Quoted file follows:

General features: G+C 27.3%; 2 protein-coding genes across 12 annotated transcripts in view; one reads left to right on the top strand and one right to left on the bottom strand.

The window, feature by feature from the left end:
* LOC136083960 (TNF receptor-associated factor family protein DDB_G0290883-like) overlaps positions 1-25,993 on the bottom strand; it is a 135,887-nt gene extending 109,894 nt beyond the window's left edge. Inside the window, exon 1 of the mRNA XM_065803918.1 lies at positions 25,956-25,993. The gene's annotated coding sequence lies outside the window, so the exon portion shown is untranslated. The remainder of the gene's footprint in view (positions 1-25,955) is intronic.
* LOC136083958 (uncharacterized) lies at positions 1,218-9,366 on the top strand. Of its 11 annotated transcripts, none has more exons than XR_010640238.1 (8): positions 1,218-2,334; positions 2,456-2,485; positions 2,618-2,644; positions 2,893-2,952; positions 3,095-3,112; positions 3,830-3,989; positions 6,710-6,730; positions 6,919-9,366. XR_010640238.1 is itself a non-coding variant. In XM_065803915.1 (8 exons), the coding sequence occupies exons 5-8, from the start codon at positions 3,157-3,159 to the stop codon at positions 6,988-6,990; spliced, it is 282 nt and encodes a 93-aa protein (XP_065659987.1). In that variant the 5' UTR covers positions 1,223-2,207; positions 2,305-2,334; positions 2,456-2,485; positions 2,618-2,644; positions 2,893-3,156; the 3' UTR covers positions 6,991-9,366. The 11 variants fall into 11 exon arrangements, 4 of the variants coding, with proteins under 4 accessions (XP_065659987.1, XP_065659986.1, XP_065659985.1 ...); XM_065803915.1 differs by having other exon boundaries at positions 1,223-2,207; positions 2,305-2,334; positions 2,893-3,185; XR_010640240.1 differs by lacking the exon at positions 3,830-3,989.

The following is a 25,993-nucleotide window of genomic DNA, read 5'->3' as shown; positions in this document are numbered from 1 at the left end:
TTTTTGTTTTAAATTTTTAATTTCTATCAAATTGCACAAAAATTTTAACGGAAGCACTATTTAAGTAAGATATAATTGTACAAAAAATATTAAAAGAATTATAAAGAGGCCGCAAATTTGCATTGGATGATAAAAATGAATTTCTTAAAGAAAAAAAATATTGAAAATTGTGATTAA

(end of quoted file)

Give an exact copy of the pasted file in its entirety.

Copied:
General features: G+C 27.3%; 2 protein-coding genes across 12 annotated transcripts in view; one reads left to right on the top strand and one right to left on the bottom strand.

The window, feature by feature from the left end:
* LOC136083960 (TNF receptor-associated factor family protein DDB_G0290883-like) overlaps positions 1-25,993 on the bottom strand; it is a 135,887-nt gene extending 109,894 nt beyond the window's left edge. Inside the window, exon 1 of the mRNA XM_065803918.1 lies at positions 25,956-25,993. The gene's annotated coding sequence lies outside the window, so the exon portion shown is untranslated. The remainder of the gene's footprint in view (positions 1-25,955) is intronic.
* LOC136083958 (uncharacterized) lies at positions 1,218-9,366 on the top strand. Of its 11 annotated transcripts, none has more exons than XR_010640238.1 (8): positions 1,218-2,334; positions 2,456-2,485; positions 2,618-2,644; positions 2,893-2,952; positions 3,095-3,112; positions 3,830-3,989; positions 6,710-6,730; positions 6,919-9,366. XR_010640238.1 is itself a non-coding variant. In XM_065803915.1 (8 exons), the coding sequence occupies exons 5-8, from the start codon at positions 3,157-3,159 to the stop codon at positions 6,988-6,990; spliced, it is 282 nt and encodes a 93-aa protein (XP_065659987.1). In that variant the 5' UTR covers positions 1,223-2,207; positions 2,305-2,334; positions 2,456-2,485; positions 2,618-2,644; positions 2,893-3,156; the 3' UTR covers positions 6,991-9,366. The 11 variants fall into 11 exon arrangements, 4 of the variants coding, with proteins under 4 accessions (XP_065659987.1, XP_065659986.1, XP_065659985.1 ...); XM_065803915.1 differs by having other exon boundaries at positions 1,223-2,207; positions 2,305-2,334; positions 2,893-3,185; XR_010640240.1 differs by lacking the exon at positions 3,830-3,989.

The following is a 25,993-nucleotide window of genomic DNA, read 5'->3' as shown; positions in this document are numbered from 1 at the left end:
TTTTTGTTTTAAATTTTTAATTTCTATCAAATTGCACAAAAATTTTAACGGAAGCACTATTTAAGTAAGATATAATTGTACAAAAAATATTAAAAGAATTATAAAGAGGCCGCAAATTTGCATTGGATGATAAAAATGAATTTCTTAAAGAAAAAAAATATTGAAAATTGTGATTAA